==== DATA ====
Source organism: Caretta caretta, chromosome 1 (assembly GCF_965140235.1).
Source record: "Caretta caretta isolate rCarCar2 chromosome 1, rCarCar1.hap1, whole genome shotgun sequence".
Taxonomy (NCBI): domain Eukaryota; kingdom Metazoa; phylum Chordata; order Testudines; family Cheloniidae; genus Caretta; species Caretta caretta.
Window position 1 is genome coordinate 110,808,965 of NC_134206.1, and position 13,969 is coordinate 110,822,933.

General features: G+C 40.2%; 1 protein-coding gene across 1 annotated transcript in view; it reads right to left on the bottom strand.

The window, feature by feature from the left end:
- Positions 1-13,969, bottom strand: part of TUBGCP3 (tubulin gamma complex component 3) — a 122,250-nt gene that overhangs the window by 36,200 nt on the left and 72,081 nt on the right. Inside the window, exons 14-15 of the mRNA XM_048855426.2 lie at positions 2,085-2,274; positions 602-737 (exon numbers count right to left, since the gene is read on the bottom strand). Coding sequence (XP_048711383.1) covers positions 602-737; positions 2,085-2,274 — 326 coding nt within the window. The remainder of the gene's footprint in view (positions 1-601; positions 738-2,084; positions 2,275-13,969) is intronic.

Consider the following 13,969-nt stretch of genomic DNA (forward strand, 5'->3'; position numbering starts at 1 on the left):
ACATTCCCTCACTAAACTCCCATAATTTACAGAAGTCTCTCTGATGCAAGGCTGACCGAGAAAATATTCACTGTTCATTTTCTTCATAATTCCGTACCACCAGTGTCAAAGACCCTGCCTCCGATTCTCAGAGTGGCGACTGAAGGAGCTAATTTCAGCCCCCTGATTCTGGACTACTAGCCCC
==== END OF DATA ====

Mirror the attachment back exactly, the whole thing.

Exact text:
Source organism: Caretta caretta, chromosome 1 (assembly GCF_965140235.1).
Source record: "Caretta caretta isolate rCarCar2 chromosome 1, rCarCar1.hap1, whole genome shotgun sequence".
Taxonomy (NCBI): domain Eukaryota; kingdom Metazoa; phylum Chordata; order Testudines; family Cheloniidae; genus Caretta; species Caretta caretta.
Window position 1 is genome coordinate 110,808,965 of NC_134206.1, and position 13,969 is coordinate 110,822,933.

General features: G+C 40.2%; 1 protein-coding gene across 1 annotated transcript in view; it reads right to left on the bottom strand.

The window, feature by feature from the left end:
- Positions 1-13,969, bottom strand: part of TUBGCP3 (tubulin gamma complex component 3) — a 122,250-nt gene that overhangs the window by 36,200 nt on the left and 72,081 nt on the right. Inside the window, exons 14-15 of the mRNA XM_048855426.2 lie at positions 2,085-2,274; positions 602-737 (exon numbers count right to left, since the gene is read on the bottom strand). Coding sequence (XP_048711383.1) covers positions 602-737; positions 2,085-2,274 — 326 coding nt within the window. The remainder of the gene's footprint in view (positions 1-601; positions 738-2,084; positions 2,275-13,969) is intronic.

Consider the following 13,969-nt stretch of genomic DNA (forward strand, 5'->3'; position numbering starts at 1 on the left):
ACATTCCCTCACTAAACTCCCATAATTTACAGAAGTCTCTCTGATGCAAGGCTGACCGAGAAAATATTCACTGTTCATTTTCTTCATAATTCCGTACCACCAGTGTCAAAGACCCTGCCTCCGATTCTCAGAGTGGCGACTGAAGGAGCTAATTTCAGCCCCCTGATTCTGGACTACTAGCCCC